New Orleans’ unique geography—about half the city sits in a bowl and is between three and 12 feet below sea level—has long forced residents to rely on elaborate fortifications to hold at bay the water that surrounds them. That dependence has only grown as marshes and swamps that naturally help contain storm surge have been lost to industrial development and the very flood prevention measures meant to protect the city. A mile of cypress swamp, for instance, can reduce storm surge by a foot, according to the Corps. Over the past 80 years, though, 1,900 square miles of wetlands—that’s about the size of Delaware—have been destroyed as levees built to keep the Mississippi River from flooding the city have choked off the supply of sediment that replenishes marshes and swamps. The oil and gas industry, the lifeblood of Louisiana’s economy, has eliminated untold acres of wetlands by extending an ever-growing infrastructure of canals and pipelines into the bayous. Today, a football field–size patch of Louisiana wetlands disappears every hour. Within 50 years, another 1,750 square of miles of wetlands could be submerged.
While New Orleans has built the world’s most expensive flood control system in the space of a few years, it will take decades to restore a faction of the lost wetlands under a $50 billion state plan that seeks to reclaim 580 to 800 square miles of marsh in 50 years. New Orleans also has developed a proposal for a “living water system” to reduce reliance on pumping and canals. It would do that by using parks, urban wetlands, and other natural features to store and absorb rainwater within the city.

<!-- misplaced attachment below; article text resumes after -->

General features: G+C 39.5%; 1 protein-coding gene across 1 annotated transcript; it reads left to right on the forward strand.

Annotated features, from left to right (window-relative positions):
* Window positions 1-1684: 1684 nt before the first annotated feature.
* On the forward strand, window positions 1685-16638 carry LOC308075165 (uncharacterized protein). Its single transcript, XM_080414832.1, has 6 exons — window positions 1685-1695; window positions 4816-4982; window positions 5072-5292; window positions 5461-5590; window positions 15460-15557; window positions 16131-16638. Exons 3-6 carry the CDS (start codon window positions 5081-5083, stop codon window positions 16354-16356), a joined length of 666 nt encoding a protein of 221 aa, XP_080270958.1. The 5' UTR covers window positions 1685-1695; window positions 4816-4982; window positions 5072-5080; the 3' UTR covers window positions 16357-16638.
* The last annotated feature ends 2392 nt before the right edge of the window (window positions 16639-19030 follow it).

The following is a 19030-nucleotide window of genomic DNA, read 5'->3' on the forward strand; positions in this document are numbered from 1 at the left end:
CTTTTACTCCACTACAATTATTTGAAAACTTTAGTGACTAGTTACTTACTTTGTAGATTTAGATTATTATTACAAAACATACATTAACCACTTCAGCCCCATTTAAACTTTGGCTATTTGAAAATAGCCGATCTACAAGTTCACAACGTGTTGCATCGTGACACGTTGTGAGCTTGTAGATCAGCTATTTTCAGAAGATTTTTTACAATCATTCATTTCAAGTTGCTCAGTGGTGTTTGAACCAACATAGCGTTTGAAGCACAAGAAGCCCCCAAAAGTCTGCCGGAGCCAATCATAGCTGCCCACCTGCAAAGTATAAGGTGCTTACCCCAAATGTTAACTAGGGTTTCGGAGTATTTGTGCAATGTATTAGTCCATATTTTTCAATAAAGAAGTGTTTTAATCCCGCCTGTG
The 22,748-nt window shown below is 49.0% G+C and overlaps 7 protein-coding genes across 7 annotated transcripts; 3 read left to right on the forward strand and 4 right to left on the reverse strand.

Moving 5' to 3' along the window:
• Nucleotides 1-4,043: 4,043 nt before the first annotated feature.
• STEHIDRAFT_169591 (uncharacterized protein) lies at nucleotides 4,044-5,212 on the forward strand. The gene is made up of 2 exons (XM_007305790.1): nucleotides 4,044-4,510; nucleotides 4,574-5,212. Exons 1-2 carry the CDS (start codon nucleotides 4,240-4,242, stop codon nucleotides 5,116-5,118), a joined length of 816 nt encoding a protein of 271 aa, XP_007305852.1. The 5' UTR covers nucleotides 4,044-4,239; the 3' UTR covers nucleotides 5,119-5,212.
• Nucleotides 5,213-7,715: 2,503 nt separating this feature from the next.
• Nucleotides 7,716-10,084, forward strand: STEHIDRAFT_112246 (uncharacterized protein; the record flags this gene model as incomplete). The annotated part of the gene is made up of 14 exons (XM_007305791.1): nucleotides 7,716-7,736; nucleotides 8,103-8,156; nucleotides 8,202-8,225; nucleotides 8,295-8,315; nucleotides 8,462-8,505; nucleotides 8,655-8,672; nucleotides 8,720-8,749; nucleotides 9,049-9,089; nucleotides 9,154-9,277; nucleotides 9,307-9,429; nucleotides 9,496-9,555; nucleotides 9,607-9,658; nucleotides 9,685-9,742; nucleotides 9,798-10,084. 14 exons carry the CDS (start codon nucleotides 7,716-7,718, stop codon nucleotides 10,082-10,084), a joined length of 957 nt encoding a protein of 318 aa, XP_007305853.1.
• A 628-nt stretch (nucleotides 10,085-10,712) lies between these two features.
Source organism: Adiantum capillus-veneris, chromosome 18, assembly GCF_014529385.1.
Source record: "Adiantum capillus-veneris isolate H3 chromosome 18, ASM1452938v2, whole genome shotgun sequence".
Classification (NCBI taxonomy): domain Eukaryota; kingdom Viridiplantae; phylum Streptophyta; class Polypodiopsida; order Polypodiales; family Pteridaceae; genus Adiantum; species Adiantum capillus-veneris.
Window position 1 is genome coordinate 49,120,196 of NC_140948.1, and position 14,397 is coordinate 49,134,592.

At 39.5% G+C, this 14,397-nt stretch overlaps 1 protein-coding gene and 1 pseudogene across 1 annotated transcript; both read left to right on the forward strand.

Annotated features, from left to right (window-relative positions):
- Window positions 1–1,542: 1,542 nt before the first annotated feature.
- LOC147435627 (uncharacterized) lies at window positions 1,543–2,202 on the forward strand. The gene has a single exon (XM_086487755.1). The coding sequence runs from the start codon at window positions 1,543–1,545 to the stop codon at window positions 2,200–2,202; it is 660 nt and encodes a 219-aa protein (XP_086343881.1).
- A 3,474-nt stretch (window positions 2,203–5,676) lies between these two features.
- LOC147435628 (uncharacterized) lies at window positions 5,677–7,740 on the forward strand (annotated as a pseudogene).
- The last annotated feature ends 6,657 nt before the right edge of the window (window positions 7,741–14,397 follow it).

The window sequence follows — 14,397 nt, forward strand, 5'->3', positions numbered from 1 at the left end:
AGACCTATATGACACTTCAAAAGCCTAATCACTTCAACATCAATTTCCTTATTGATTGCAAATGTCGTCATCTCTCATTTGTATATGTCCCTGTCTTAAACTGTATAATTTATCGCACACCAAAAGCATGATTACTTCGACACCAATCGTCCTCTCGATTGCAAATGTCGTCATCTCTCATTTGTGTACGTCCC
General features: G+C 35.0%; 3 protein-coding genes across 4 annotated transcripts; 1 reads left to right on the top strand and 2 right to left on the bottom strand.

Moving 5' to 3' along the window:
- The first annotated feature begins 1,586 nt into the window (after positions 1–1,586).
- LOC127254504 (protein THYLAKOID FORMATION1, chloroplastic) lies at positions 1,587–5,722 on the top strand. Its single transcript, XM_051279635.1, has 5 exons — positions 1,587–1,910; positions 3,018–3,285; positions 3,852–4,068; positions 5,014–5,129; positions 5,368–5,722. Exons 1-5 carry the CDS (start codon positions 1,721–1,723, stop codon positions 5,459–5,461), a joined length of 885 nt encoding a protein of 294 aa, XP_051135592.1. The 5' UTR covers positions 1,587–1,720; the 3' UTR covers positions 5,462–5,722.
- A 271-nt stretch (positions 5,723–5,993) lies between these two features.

“The first line of defense is your barrier islands, your wetlands, your marshes, your good solid bottomland hardwoods,” says Boyett. “You’re starting to see marsh creation programs, and we’re using sediment from the Mississippi River to reinforce barrier islands. But we’re never going to reclaim everything that has been lost—it simply can’t be done.”
Which means New Orleanians’ survival today hinges on structures like the IHNC Lake Borgne Surge Barrier. The great white wall stretches across the Mississippi River–Gulf Outlet and the Gulf Intracoastal Waterway—two canals that flank the Golden Triangle Marsh and that funneled the Katrina storm surge into New Orleans. The surge barrier connects to 32-foot-high floodwalls on either side of the structure that wrap around the eastern and southern ends of the city.
The top of the barrier sports crenellations reminiscent of the battlements atop a medieval castle. They serve a similar purpose.
“When you have a surge going over the top, it helps disperse the impact,” says Chris Gilmore, a senior project manager with the Corps, standing near massive 150-foot-long pie-shaped yellow gates as a cargo ship slowly passed through the opening, one of three along the barrier. “Barge gates take all day to close. As soon as we have an indication that a storm is coming in 96 hours, we’ll close it down.”
The idea is to seal off the city far from the storm surge. “When a storm is coming through into New Orleans,” says Boyett, “one of the things we want to do is we want to block that storm at the perimeter. And by blocking the surge off, we’re able to keep the water from getting into the interior of the city.”
When Katrina struck, New Orleans was essentially defenseless on its southern flank west of the Mississippi River.
“We had enormous holes in our system,” says Susan Maclay, president of the Southeast Louisiana Flood Protection Authority–West, which is responsible for Jefferson and Orleans parishes on the west bank of the Mississippi. “So we were very fortunate the storm was not positioned differently, or 250,000 people over here would have looked like the Lower Ninth Ward over there.”